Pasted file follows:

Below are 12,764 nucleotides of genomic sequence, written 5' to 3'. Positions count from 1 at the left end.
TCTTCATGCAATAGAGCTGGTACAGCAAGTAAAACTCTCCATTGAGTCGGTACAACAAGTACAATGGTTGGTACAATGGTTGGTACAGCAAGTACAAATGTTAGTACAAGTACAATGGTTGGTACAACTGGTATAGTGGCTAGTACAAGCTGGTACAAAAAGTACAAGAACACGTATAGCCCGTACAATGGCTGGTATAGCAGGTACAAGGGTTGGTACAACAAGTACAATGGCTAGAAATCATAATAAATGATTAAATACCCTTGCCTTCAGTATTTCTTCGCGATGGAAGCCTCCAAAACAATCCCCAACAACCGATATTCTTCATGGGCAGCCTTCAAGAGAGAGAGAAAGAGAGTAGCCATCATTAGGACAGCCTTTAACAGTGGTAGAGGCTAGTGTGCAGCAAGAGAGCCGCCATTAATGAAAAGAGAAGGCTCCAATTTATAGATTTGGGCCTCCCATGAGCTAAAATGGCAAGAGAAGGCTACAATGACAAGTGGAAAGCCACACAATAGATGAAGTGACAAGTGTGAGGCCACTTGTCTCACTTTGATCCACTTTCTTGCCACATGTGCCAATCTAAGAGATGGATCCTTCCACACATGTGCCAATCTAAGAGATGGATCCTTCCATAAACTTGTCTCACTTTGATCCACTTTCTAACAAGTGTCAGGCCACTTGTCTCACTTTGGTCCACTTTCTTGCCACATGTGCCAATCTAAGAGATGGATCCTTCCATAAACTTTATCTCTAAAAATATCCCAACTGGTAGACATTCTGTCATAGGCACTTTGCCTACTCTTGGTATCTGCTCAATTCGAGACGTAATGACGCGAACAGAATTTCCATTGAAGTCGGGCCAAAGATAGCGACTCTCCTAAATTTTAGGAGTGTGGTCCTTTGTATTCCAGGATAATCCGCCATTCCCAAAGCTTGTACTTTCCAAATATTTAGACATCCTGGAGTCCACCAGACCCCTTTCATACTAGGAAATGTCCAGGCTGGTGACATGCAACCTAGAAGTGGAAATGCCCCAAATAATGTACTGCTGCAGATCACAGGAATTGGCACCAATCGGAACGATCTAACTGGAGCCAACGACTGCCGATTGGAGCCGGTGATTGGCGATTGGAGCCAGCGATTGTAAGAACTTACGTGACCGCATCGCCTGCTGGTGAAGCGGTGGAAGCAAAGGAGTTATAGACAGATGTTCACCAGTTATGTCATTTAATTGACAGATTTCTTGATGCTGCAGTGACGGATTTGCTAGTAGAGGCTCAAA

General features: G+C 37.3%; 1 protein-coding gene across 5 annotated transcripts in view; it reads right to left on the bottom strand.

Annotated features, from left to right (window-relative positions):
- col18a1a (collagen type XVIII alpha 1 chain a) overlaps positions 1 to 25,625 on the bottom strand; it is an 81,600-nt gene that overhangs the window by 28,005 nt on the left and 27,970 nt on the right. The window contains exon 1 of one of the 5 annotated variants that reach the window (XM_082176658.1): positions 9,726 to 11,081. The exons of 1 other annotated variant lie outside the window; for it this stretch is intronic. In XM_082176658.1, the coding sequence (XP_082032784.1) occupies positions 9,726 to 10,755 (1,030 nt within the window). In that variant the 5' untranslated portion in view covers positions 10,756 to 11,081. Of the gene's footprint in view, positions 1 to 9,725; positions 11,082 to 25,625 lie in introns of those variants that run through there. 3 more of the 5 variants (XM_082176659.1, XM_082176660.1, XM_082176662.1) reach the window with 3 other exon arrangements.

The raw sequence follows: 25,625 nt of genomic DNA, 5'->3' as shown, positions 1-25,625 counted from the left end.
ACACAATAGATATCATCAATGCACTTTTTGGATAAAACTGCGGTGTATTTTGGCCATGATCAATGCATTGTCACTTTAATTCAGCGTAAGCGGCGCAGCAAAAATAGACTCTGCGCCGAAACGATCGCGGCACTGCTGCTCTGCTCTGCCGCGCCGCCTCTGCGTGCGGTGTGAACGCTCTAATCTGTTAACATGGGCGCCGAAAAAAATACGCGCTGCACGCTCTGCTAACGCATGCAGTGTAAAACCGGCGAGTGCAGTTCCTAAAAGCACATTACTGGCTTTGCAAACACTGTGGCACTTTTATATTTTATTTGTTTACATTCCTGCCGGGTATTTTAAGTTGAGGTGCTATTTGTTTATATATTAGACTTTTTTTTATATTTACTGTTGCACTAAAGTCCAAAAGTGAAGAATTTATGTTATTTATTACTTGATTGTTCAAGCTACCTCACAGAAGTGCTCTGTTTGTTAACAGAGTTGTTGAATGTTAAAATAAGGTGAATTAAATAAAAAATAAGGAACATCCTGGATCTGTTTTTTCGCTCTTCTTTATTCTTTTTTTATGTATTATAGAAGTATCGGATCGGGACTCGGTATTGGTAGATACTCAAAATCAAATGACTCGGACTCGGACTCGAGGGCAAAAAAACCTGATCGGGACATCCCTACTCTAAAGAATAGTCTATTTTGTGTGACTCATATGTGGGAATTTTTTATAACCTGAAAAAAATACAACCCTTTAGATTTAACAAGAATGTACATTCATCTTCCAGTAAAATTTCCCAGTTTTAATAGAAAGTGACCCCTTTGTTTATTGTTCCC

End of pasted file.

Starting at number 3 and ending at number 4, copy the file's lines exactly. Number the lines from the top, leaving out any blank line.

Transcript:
General features: G+C 37.3%; 1 protein-coding gene across 5 annotated transcripts in view; it reads right to left on the bottom strand.

Annotated features, from left to right (window-relative positions):